A couple of weeks ago, my colleague Jeppe in our Customer Success team made a casual comment to me about the range of job titles his customers have. He sent me a list – it was indeed impressively varied, ranging from titles such as “Cross Channel Team Leader” to “Lead Business Developer” and, of course, “Social Media Manager”. Jeppe works with customers on helping them get the most out of our social media management platform and optimizing their organization’s social media channels, so it’s pretty niche. Or is it? It got me thinking.
The science bit
Here at Falcon, we’re seeing more and more interest in our platform from professionals outside of the marketing and PR department – the traditional “owners” of social media for business. Taking a scan of our customer list, you’ll find HR Managers, Project Managers, Business Development Executives, Customer Service Team Leaders, as well as all the marketing and comms roles we’re traditionally used to seeing.
I crunched our customer data to see if any patterns emerged looking at titles with a particular word included, for example “marketing”, “community” or “recruitment”. Here come the results.
I’ll be the first to admit that this isn’t an exact science. A cross channel manager wouldn’t have appeared in my results, for example, and neither would a project manager whose “project” might include anything from social media management to PR. However, I think it’s pretty telling. Whilst “marketing”, “social” and “PR & comms” roles account for most of our customer base, we’re seeing a marked and consistent presence of sales, community management, recruitment, leadership and customer-focussed professionals. They perhaps haven’t yet been labelled as working with social in their job title (I’m yet to see a Head of Social Selling) but social is certainly defined in their job description and KPIs.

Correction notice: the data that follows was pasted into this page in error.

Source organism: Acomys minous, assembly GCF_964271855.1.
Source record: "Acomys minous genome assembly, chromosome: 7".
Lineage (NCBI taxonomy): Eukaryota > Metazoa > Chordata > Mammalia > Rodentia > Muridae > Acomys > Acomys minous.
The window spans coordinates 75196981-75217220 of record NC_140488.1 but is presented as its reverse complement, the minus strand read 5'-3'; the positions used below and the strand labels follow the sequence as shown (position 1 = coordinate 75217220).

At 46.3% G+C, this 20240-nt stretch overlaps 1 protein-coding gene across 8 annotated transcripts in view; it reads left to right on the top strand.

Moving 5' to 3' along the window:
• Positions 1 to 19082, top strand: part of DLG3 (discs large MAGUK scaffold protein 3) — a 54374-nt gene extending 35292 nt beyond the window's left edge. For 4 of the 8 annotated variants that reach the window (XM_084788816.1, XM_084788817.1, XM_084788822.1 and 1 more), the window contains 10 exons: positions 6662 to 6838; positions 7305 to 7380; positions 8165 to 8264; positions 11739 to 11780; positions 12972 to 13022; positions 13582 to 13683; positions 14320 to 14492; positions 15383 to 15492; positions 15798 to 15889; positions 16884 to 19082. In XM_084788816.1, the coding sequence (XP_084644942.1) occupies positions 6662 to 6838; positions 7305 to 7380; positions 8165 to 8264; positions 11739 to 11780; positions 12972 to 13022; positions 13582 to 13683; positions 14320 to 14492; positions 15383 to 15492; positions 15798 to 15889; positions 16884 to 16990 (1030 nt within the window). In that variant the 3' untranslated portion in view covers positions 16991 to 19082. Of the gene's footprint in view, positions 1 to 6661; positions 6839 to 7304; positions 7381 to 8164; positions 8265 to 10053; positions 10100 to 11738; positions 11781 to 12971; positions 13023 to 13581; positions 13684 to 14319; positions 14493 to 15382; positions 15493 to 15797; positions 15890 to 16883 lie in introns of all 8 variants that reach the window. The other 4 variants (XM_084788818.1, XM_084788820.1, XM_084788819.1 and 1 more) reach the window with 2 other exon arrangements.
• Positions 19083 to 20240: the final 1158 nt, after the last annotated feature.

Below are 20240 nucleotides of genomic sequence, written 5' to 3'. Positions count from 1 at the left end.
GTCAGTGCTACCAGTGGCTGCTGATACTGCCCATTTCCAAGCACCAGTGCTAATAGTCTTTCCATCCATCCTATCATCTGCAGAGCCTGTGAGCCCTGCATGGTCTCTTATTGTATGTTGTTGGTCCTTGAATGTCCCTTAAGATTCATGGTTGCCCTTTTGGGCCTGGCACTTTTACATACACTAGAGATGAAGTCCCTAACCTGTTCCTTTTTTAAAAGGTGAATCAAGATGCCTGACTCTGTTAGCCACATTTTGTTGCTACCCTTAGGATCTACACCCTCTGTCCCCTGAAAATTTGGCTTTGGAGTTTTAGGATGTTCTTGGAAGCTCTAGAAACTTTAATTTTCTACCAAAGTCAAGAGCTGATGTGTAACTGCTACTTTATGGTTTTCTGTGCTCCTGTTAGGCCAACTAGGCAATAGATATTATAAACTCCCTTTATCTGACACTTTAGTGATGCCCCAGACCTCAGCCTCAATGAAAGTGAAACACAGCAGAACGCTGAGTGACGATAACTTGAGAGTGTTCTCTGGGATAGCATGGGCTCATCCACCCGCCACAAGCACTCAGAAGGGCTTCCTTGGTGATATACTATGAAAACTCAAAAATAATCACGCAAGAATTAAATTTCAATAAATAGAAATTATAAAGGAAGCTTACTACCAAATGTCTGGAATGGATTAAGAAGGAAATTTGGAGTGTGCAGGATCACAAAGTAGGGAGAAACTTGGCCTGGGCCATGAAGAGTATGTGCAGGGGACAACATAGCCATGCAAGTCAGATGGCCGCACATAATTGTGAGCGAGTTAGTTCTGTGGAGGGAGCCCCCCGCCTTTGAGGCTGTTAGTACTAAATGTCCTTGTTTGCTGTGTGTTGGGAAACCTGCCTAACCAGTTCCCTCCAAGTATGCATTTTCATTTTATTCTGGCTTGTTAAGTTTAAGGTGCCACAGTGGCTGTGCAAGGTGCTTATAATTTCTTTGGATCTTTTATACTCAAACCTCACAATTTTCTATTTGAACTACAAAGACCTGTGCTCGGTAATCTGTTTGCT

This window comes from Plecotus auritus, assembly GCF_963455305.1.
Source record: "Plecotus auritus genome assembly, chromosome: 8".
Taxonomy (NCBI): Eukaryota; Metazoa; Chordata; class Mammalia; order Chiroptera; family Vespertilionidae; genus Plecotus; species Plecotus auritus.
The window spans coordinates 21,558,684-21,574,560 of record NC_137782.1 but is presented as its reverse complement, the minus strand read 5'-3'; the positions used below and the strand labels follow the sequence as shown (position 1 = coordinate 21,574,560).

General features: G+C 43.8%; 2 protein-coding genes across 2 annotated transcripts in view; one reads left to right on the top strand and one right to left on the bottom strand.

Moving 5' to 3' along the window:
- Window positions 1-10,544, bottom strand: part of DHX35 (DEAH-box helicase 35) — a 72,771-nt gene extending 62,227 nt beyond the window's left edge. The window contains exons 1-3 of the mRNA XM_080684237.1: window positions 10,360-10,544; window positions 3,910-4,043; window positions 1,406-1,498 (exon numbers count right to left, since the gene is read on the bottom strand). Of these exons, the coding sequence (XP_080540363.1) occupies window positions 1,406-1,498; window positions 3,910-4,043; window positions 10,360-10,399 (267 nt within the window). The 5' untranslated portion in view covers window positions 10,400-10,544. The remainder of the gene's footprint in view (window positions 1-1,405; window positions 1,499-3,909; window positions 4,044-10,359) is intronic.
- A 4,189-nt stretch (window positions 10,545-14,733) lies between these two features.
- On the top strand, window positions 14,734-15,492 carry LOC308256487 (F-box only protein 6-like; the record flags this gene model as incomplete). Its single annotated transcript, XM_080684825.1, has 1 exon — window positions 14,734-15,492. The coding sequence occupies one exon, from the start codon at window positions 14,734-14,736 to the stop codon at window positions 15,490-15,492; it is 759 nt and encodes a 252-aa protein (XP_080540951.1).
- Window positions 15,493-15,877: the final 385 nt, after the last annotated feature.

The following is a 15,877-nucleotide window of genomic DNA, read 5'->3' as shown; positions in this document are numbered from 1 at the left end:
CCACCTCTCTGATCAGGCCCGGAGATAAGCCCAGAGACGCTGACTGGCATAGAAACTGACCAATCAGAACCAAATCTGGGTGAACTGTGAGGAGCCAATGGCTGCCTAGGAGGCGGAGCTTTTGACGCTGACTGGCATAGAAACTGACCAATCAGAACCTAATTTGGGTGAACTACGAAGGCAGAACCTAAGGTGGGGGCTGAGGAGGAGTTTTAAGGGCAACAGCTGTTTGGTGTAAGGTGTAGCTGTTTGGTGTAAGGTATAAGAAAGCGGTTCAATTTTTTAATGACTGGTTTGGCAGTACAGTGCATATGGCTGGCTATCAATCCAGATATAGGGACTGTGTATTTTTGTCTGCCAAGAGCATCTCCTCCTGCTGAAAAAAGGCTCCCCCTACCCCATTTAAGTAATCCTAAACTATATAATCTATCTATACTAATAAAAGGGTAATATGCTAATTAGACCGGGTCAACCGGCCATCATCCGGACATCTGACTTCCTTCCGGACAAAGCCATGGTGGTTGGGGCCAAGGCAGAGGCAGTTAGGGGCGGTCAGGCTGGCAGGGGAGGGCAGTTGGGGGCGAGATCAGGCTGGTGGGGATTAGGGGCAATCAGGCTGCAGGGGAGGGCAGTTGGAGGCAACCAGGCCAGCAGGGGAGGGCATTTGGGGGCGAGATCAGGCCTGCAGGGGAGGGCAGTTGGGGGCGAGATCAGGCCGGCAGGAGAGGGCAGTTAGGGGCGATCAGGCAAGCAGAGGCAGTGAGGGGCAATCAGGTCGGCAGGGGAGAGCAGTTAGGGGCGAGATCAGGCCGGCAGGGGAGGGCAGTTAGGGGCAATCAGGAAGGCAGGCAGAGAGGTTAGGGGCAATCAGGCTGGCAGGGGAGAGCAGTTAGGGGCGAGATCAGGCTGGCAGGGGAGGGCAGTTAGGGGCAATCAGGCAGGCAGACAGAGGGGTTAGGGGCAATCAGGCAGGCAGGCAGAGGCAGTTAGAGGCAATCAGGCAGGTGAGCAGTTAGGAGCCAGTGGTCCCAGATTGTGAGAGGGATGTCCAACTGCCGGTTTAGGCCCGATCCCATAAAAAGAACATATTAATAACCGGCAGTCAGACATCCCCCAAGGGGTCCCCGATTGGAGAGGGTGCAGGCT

This time it’s personal
Now we’re seeing that social media is a company-wide concern. The people we talk to are interested in learning about leveraging social for selling, carrying out customer service within social media, how they can use social media for recruitment and for improving internal communications and company buy-in from employees. CEOs and leaders are working with companies like Falcon to identify opportunities for tapping into employee advocacy on social media, in order to boost organic reach, raise brand awareness and accomplish a lot of other things. This is about you now – whatever the role in your company.
A title too far?
So what’s in those social media job titles? Friends and family have made fun of my own in the past – I’ve been an Audience Engagement Officer, Communications Officer, Customer Marketing Specialist, Digital Manager – and that’s just for starters. The truth is, we’re all working this social media landscape out – what can be achieved and what human resources need to go into making that happen. It’s an iterative process. We’ve been creative; we’ve made up job titles; we’ve even invented and re-purposed whole new words. I see no sign of that stopping.
If I had to predict what our customer job title data would look like in a year, I’d bet that we’d have a very different picture in front of us. I’d expect to see more HR titles, engaged in delivering on social recruitment and employee advocacy. We’ll also be working with more customer service roles, given the rise in expectation of customers to have their problems answered on social. We might even see “social” creeping into new roles – “Social recruitment specialist”, anyone?
Honestly, the title is not the issue in my view. The challenge is this – how do we best break down internal silos to really make the most of the opportunities afforded by social? I’m looking forward to seeing that play out.